Sunday, 13 May 2018

'Short and Sweet' Interview with Jacky 'Dr. Noir' Collins (Founder of Newcastle Noir crime writers festival)

 #1: What was the inspiration behind Newcastle Noir? Were you trying to recreate festivals you’d already been to or were you trying to do something in your own vision?

I’ve worked at Northumbria University (Newcastle upon Tyne, UK) some 25 years now and in 2010 I moved from the Modern Languages department to concentrate on studies in Film and TV. I was keen to look more at crime fiction from Europe and the Scandinavian countries in particular. As part of this study, I set up the European Crime Fiction book club at Newcastle City Library and was tasked with creating two final year student modules in European Crime Fiction in Translation and European Crime Fiction in Film and TV.

In November 2013 I went to Reykjavik to attend the inaugural Iceland Noir festival and there met the amazing Yrsa Sigurðardóttir, Queen of Icelandic crime fiction. A year or so before that I’d invited her to speak about her work in Newcastle, but ultimately was unable to host the event. Graciously Yrsa promised that when the time was right she would indeed come to Newcastle. At that first Iceland Noir, Ann Cleeves introduced me to Yrsa and before I knew it, she and I were plotting something similar to Icelandic Noir for the North East!

Six months later, thanks to the support of Kay Easson at Newcastle's Lit and Phil Society Library, Newcastle Noir came into being on May 4th 2014, when we held a crime fiction afternoon there. There were only three panels with a total of 9 authors, but when we asked the audience if they wanted to come to a similar event again, there was a resounding yes. Newcastle Noir was born in both name and spirit!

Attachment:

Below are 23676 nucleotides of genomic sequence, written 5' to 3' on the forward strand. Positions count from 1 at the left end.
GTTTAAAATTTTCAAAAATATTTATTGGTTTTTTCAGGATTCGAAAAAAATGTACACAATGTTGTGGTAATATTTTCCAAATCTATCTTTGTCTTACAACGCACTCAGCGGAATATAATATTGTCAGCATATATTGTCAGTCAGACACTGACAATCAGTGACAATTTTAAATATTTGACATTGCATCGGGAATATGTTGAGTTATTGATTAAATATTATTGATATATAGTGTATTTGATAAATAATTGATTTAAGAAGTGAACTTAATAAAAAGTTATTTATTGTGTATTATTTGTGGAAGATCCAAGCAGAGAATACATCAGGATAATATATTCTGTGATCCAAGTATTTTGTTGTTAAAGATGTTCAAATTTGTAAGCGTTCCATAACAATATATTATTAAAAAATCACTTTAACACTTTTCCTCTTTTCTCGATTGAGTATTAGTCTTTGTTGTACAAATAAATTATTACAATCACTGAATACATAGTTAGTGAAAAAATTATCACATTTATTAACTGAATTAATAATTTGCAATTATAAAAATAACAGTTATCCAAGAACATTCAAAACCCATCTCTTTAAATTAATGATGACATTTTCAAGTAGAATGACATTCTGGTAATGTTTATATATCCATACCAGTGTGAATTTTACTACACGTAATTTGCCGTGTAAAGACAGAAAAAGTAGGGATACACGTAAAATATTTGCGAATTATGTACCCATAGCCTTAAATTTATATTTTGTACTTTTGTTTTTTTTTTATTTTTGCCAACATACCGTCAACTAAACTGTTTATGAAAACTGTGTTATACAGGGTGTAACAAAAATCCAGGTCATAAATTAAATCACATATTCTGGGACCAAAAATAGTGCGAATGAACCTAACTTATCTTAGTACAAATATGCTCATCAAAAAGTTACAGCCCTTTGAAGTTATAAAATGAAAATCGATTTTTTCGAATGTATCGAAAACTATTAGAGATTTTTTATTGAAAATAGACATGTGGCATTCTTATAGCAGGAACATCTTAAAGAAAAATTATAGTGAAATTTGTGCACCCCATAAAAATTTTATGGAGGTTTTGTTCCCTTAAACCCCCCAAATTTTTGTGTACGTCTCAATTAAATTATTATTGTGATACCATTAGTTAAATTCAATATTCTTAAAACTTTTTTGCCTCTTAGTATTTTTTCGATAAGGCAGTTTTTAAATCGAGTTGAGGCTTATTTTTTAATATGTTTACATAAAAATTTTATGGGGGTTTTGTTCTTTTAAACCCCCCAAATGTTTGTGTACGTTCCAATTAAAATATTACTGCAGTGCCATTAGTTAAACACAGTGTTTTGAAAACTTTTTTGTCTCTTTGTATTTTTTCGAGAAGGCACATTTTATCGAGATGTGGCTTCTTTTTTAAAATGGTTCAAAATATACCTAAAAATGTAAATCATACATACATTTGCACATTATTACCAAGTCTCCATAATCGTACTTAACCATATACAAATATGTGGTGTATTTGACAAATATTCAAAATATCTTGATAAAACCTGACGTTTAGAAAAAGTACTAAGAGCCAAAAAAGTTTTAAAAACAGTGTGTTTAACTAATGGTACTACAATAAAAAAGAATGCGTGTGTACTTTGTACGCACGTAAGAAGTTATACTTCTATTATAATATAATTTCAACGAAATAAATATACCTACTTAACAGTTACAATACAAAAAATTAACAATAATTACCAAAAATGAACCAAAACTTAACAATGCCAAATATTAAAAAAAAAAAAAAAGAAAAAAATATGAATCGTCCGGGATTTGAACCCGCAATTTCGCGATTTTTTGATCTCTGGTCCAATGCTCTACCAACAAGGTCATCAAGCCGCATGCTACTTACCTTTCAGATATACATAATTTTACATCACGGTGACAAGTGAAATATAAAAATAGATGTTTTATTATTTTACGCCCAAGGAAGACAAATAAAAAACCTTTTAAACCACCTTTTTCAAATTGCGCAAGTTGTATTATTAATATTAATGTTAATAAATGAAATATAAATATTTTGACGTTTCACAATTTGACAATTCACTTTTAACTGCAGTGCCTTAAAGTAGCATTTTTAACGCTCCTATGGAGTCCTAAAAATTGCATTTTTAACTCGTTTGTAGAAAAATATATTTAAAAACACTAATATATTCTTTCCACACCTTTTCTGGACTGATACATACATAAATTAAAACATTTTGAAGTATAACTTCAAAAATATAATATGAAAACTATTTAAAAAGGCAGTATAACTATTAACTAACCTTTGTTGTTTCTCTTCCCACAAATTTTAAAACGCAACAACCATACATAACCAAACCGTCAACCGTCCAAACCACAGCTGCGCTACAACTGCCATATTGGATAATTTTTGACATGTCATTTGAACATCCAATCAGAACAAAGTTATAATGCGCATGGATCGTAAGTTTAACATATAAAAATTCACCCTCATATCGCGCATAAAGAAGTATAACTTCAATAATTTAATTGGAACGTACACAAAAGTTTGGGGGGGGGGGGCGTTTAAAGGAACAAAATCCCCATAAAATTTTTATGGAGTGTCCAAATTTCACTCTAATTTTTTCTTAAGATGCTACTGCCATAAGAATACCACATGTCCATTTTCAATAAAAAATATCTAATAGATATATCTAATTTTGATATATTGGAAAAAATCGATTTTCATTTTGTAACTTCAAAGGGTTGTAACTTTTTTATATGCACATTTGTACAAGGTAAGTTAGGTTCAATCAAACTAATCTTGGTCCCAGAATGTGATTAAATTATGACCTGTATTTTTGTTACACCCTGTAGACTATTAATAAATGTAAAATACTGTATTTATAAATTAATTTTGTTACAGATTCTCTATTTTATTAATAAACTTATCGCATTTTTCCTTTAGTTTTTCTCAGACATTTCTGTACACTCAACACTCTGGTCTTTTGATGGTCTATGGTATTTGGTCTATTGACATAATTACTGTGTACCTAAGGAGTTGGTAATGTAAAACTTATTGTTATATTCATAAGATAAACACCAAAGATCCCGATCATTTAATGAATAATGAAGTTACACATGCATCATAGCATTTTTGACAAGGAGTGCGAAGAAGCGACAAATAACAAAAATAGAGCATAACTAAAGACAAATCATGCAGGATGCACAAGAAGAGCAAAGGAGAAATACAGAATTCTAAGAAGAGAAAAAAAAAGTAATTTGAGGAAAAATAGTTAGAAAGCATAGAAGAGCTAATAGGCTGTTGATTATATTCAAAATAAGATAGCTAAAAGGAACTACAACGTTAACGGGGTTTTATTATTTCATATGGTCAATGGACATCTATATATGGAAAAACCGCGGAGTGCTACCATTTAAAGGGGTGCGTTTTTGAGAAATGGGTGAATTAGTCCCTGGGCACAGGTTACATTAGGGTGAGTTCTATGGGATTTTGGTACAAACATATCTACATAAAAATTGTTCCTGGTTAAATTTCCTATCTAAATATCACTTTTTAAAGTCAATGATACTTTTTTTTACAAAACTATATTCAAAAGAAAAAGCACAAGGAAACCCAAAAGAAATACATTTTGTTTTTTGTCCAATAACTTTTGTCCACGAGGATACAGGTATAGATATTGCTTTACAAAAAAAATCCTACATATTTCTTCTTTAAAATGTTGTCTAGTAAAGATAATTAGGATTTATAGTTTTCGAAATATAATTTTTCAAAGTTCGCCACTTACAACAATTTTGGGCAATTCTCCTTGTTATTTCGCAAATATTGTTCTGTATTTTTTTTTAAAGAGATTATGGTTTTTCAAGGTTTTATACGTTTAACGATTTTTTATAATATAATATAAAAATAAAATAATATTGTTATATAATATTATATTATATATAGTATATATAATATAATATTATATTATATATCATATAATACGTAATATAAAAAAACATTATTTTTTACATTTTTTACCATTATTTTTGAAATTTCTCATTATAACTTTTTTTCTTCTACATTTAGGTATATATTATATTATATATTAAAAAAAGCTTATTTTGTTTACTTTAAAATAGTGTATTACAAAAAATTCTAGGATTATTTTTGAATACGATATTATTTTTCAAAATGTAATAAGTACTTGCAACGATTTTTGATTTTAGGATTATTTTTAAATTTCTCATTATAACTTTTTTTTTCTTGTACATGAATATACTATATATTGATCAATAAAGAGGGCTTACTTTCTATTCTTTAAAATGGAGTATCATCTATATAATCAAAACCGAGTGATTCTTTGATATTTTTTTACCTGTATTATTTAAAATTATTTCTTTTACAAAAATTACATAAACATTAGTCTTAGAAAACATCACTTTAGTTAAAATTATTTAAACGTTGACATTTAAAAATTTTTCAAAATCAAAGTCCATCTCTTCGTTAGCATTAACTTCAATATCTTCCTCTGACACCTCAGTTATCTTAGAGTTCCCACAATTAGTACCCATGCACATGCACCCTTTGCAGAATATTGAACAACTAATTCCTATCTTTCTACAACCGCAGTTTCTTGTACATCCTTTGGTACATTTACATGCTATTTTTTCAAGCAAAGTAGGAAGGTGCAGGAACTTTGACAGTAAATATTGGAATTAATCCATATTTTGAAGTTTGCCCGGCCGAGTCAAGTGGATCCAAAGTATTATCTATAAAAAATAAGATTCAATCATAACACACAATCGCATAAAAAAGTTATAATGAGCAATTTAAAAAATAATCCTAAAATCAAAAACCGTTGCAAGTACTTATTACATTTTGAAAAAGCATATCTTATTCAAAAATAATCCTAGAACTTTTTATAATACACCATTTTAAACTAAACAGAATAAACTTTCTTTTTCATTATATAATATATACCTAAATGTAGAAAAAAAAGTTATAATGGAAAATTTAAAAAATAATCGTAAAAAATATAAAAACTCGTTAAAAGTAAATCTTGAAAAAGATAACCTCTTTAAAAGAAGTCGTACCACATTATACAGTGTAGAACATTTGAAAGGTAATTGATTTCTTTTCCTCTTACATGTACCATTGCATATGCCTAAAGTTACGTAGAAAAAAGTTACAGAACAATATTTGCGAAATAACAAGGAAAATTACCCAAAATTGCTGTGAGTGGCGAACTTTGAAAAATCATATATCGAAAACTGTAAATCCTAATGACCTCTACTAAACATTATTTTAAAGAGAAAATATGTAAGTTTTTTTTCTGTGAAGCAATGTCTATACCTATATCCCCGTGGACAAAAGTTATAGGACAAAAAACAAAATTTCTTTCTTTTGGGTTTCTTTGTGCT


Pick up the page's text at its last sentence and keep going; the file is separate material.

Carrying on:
#2: What was your greatest challenge in getting the festival started?

Getting the festival started wasn't too difficult. However, it has proved more tricky as it's grown over the years to ensure that we can accommodate as many authors as possible on the programme and also to secure the finance to pay each author a small fee for their appearance, whilst still maintaining ticket prices that are accessible to all.

#3: You’re going to be coming to Rotorua Noir and helping us out by moderating a couple of panels. What are you looking forward to the most about coming over to New Zealand and taking part in our first ever crime writing festival?

I am thrilled at the chance to visit a country I have never seen before and I am keen to gain insight into NZ crime writing to know as many authors as possible. I'm even hoping to tempt some of them over for Newcastle Noir 2019!

#4: I’ve seen footage of the most recent Newcastle Noir including what appeared to be a bunch of crime writers singing a Rolling Stones song on stage. Out of all the criminally talented writers you managed to assemble this year who has the best voice?

If you're talking musically, I would have to say Christopher Brookmyre. If we're talking speaking voice, for me it was Lilja Sigurđadóttir. As you can probably imagine, I am very fond of the Nordic accents and Lilja's Icelandic lilt combined with her knowledge, wit & humour make her one one most engaging crime writers on the festival circuit. I know the NZ audience will love her.

#5: If you could wish for one thing to happen to you at Rotorua Noir what would it be?

As I mentioned earlier, having never been in that part if the world before, I'm looking forward to experiencing as much of the culture as possible. However, if I have to pick just one thing from the festival, I hope to return home with fresh inspiration for Newcastle Noir 2019.

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